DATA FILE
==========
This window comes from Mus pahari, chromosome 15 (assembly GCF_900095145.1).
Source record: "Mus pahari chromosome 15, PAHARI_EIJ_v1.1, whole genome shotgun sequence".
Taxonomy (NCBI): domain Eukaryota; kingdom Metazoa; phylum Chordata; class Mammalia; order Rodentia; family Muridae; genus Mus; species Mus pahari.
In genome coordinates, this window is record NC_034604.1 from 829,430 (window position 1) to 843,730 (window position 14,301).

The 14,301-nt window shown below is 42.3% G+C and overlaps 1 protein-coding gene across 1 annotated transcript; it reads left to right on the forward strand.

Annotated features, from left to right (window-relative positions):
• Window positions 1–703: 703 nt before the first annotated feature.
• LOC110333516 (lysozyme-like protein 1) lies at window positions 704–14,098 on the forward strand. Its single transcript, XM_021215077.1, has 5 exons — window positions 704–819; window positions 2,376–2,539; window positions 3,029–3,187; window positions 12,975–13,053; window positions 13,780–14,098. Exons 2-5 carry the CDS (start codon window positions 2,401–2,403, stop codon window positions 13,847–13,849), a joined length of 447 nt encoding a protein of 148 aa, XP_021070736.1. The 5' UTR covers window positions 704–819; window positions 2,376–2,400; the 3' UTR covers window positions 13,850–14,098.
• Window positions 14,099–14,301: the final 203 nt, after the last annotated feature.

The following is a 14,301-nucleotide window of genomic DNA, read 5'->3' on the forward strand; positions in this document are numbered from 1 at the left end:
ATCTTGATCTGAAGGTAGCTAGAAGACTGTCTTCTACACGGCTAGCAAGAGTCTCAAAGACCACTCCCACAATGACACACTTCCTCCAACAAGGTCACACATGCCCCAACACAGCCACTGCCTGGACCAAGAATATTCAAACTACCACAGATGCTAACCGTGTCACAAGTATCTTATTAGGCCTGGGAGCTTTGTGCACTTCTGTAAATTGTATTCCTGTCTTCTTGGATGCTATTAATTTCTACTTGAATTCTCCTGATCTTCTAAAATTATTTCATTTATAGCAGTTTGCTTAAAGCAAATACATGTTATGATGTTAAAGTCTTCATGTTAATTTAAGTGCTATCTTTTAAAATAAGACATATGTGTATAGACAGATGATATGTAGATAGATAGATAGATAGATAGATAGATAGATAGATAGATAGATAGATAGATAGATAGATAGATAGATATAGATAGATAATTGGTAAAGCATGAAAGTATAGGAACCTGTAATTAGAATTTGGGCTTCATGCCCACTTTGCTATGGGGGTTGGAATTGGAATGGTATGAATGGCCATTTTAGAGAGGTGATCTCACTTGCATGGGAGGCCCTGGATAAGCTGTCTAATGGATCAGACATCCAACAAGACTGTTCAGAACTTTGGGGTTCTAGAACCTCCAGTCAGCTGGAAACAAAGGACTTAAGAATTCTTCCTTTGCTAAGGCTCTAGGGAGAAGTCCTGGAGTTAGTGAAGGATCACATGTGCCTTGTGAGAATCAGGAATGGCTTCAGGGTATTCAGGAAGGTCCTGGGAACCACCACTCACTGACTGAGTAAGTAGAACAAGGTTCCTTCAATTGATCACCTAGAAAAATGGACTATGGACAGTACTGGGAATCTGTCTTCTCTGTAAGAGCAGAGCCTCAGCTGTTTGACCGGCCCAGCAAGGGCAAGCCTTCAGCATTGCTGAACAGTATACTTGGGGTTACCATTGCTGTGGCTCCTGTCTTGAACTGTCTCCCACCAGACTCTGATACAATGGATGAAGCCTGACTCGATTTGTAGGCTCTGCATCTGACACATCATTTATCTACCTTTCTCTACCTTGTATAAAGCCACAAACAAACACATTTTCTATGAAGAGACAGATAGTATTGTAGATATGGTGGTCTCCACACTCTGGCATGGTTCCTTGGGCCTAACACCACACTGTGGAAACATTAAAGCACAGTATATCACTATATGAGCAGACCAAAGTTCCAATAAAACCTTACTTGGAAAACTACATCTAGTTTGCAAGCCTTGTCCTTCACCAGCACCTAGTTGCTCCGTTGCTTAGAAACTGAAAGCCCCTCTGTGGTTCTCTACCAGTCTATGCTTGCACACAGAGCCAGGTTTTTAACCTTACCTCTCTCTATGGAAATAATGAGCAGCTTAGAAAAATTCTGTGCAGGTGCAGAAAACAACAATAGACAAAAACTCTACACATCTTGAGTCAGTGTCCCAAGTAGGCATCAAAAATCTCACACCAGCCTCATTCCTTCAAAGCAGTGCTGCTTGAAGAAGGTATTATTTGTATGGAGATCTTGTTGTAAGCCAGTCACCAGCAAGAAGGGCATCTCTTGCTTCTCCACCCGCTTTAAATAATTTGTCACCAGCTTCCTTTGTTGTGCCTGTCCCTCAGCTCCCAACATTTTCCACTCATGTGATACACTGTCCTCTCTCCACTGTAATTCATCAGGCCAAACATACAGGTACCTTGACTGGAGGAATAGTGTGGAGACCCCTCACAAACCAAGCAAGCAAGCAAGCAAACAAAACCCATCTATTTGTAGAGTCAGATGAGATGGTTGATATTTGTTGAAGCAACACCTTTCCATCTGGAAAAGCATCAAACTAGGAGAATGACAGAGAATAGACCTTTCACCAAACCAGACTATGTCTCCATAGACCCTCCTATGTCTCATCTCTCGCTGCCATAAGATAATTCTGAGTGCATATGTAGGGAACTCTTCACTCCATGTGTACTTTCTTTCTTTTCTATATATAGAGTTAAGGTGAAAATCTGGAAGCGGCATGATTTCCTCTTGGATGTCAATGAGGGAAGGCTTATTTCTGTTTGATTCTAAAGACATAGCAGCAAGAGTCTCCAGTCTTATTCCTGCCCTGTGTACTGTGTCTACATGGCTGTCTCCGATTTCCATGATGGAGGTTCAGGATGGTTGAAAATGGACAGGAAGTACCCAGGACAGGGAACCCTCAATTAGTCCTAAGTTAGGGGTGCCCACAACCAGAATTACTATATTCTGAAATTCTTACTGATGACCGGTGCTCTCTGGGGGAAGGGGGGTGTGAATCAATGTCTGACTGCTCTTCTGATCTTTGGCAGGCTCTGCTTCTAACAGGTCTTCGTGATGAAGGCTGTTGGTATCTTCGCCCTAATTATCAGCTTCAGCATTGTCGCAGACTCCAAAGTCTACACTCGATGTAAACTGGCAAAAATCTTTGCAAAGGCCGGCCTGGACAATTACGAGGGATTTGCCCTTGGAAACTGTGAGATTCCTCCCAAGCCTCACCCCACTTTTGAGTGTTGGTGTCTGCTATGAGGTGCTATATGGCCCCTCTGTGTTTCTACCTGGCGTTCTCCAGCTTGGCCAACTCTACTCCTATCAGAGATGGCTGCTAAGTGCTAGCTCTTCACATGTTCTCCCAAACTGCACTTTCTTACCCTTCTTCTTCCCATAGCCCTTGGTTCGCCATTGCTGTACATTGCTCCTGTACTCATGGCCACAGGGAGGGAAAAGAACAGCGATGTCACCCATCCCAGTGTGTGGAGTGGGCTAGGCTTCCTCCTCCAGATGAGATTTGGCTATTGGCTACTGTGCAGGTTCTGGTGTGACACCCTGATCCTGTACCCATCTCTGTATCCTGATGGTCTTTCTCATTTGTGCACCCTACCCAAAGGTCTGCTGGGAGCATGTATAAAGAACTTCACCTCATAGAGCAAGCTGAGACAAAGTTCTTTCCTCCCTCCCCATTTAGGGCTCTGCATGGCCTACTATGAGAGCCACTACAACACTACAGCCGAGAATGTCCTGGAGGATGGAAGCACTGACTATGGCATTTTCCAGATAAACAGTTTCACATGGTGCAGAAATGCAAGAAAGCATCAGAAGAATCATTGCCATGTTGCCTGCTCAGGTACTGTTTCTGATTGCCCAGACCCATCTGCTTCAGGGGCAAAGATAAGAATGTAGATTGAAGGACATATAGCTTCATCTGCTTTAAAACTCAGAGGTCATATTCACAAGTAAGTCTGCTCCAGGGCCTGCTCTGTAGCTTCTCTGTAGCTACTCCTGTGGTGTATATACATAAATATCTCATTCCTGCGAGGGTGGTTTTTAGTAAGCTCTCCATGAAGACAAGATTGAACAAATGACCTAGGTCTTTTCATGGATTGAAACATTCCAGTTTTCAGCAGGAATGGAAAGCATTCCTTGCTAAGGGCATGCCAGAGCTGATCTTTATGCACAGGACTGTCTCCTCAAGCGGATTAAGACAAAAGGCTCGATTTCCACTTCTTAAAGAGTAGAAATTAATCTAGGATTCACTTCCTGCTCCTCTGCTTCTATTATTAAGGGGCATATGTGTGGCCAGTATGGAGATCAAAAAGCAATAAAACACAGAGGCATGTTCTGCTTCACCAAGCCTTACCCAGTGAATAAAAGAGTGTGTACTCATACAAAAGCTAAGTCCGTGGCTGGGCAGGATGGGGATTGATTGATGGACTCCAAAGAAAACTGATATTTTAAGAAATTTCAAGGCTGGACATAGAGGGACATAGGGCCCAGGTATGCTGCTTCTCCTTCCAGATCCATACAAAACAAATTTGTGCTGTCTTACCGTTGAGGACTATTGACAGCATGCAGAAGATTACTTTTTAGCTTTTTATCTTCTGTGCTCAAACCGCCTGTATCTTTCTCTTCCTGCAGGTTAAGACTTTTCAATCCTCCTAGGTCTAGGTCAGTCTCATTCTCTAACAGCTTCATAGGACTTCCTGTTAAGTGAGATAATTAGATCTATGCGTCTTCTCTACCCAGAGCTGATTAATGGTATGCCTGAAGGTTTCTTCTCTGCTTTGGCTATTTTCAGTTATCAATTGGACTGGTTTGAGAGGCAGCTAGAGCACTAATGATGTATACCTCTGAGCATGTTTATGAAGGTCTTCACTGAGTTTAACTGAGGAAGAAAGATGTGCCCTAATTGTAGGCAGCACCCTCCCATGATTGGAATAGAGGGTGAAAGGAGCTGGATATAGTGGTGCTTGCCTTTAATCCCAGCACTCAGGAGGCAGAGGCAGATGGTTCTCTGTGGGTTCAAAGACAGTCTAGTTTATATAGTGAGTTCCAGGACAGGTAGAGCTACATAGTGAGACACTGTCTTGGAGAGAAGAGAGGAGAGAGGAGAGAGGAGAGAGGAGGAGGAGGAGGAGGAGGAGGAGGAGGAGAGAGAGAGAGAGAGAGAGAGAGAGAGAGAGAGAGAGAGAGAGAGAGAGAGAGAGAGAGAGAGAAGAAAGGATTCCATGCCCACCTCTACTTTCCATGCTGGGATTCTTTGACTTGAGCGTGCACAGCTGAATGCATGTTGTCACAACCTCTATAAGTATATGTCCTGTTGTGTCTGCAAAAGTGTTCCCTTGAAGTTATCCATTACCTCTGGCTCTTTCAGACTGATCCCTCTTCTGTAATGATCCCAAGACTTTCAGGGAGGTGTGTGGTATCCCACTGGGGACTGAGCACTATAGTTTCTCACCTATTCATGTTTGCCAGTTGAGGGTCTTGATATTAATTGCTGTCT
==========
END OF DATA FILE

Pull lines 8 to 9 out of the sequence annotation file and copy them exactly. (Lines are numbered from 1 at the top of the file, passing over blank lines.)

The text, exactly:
• LOC110333516 (lysozyme-like protein 1) lies at window positions 704–14,098 on the forward strand. Its single transcript, XM_021215077.1, has 5 exons — window positions 704–819; window positions 2,376–2,539; window positions 3,029–3,187; window positions 12,975–13,053; window positions 13,780–14,098. Exons 2-5 carry the CDS (start codon window positions 2,401–2,403, stop codon window positions 13,847–13,849), a joined length of 447 nt encoding a protein of 148 aa, XP_021070736.1. The 5' UTR covers window positions 704–819; window positions 2,376–2,400; the 3' UTR covers window positions 13,850–14,098.
• Window positions 14,099–14,301: the final 203 nt, after the last annotated feature.